After panting heavily and stretching a bit, I began wondering what had happened to the Marathon Foodie. I decided to retrace the route and she was nearing the finish line as well. Madelyn was pacing her as well, along with another runner. Upon checking the race clock, she was only 15 seconds close to beating the 60-minute barrier. We told her to push as much as she could and in the end, she also set a new record as well. She beat the 60-minute mark by 2 seconds. So that’s still a sub-60 finish!
Feeling good after the run, I got my baggage and brought out my camera, then began to take post-race pictures. Being that Haide was quite close with the media here in Cebu, she took me to the inner sanctum and the Cebu Doctors’ University, and she got me a picture with my childhood crush, Donna Cruz! Finally, one of my lifelong dreams realized =D I know I seem quite shallow, but really, meeting up with her for the first time really made my day. I even managed to get her autograph on the CDU singlet, which you’ll get to see later. In addition, I felt very happy when she told me that she reads through my blog and also that of takbo.ph. In fact, she even told me that there should a picture with takbo.ph! Good thing I was wearing the singlet. Thanks for the support!
I also got to meet Doctor Yong, her husband, and a couple of surprise guests who also took part of this event – Sunshine Cruz and Cesar Montano. When the CDU students saw them they couldn’t help but scream their hearts out.
Wow. I had a good run this morning. Broke my 10K record, met up with new running buddies, and a picture with Donna Cruz. Heck, my day is complete already. Now I relish this victory as I rest my legs off. =)
Here’s my review:
D (direction) – the race route is located at the Cebu Doctors’ University. Car-free, and pure flat ground, amidst dusty sections and portions of corrugated asphalt. This is an easy course and there’s no doubt you can set a new running record here. There’s one problem though. Since there was no race check-in, one could easily cheat on this run and start from somewhere else. I heard from sources that someone managed to cheat and got away with it. What a shame.
R (registration) – you can either head to CDU or to the Cebu City Sports Complex. It’s quite easy if you know the place. I had myself registered c/o Haide. Thanks again.
U (uhaw) – you WILL get thirsty in this race due to the heat, although there are more than ample water stations. So it would be best if you have a hydration belt with you while running.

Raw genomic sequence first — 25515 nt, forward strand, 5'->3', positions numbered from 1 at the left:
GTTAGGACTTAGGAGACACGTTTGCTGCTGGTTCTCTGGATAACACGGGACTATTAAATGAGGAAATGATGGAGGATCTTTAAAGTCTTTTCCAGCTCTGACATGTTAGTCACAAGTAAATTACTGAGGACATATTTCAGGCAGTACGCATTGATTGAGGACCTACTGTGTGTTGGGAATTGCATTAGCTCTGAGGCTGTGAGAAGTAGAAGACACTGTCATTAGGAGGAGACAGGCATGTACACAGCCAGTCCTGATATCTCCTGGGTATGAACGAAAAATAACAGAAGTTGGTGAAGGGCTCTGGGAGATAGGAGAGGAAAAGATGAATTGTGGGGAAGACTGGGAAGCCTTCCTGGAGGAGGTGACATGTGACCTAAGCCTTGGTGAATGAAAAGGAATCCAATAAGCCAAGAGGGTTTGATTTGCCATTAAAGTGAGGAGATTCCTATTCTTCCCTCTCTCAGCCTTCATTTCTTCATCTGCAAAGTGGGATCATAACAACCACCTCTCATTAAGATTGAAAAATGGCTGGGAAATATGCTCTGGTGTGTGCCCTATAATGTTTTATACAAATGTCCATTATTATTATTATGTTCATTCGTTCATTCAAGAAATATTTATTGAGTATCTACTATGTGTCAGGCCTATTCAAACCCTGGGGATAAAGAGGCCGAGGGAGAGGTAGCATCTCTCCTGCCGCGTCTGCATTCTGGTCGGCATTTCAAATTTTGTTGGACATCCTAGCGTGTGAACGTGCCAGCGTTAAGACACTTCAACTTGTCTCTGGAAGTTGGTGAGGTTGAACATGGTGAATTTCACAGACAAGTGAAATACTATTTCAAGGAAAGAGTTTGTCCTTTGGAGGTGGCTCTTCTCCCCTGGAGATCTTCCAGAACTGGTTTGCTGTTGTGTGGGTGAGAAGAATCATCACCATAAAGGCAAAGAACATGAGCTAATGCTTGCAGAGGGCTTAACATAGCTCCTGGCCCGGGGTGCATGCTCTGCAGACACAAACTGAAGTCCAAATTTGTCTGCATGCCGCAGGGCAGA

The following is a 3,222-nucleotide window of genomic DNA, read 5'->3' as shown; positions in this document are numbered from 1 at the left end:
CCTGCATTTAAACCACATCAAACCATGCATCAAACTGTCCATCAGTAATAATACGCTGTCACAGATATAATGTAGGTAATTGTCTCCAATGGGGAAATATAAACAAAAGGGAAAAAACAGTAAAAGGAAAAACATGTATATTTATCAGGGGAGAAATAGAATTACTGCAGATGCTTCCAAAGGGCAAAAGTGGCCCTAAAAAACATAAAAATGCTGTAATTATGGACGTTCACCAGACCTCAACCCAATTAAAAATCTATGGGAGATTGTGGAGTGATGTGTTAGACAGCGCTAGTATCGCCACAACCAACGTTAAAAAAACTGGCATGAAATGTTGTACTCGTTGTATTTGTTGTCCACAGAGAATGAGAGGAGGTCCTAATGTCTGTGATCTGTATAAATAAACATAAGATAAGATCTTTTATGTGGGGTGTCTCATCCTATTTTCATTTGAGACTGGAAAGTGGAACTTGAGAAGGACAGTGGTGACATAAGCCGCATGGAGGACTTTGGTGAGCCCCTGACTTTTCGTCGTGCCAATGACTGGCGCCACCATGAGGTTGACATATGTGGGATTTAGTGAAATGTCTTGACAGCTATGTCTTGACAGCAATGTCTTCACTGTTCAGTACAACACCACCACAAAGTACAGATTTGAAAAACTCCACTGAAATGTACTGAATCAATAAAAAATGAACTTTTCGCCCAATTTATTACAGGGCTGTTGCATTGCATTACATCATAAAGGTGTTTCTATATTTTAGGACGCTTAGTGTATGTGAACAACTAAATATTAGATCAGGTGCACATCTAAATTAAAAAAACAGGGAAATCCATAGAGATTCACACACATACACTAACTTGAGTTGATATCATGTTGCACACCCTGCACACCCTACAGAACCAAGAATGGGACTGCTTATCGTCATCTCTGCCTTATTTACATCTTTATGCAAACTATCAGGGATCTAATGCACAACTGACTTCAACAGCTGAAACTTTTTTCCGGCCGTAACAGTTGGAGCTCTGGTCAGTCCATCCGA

M (money) – 200 bucks gets you a singlet and a Sun SIM card. Wow, that’s very generous of them. =)
S (safety) – there are lots of marshalls scattered along the route and its free of vehicles so there’s no danger for runners here. Lots of first aid response units also. The only risk I can see is that of dehydration, so drink when you need to.
Some pictures follow:
According to Haide there’s going to be one more Cebu run to cap off August 2009. Here are the details.
30 August (6AM)
1st Cebu Diamond Lions Club Fun Run
Venue: Cebu Business Park (Back of CIC)
10K, 5K, 3K
Registration Fee: P200
Registration Venue: Phil. Sports Commission
(@ Cebu City Sports Center)
Tel. No. 2547786 Look for Audie or Lerma
Here’s the race route…
And a split analysis. The slowdowns indicate water breaks.
Another 10K for me? Sure! It’s part of my training program anyway. This time, I’ll be chasing for no new records. It’ll be a simple long run. =)
As one of my running buddies would say, “hindi ako nagpapaghuli sa takbo“. =P It’s true most of the time, if you ask me.
Which is why as early as this month, I have already signed up for 2 major races for September, both of them falling under the half-marathon category. Once again, it’s back-to-back efforts for me!
September 20 – ROTARun 2009 @ McKinley Hill
Sponsored by the Rotary Club, Php 200 will get you in this event, regardless of whatever distance you’re running (3K/5K/10K/21K). Race pack includes your race number, race route, freebies at the end of the race, and a good-looking singlet. The main beneficiary, according to Doc Pinky, are Philippine General Hospital cancer patients. Click here for further details.
September 27 – New Balance Power Race @ The Fort
There are also different race categories here (3K/5K/10K/21K), with varying entry fees per category, ranging from Php 250 to Php 500. The race pack also includes your race number, race route, a 15% discount coupon at New Balance stores, and a sleek-fitting singlet. This race is also for the benefit of different cancer foundations. Click here for further details.
My training for these races starts this Monday, August 24, with the following regimen:
I’ll be going for a new 21K personal record on the Power Race, for the reason that the ROTARun tackles the McKinley Hill paths twice – yes, you read it right, TWICE. Hence, I will treat this as a simple long run with an easy running pace. The 21K Power Race route will only ply the said path once, so there’s more chances for me to beat my time here.
Time to get serious once again. This should be exciting.
Wish me luck. =)
Two words to sum up this race: PERSONAL WORST.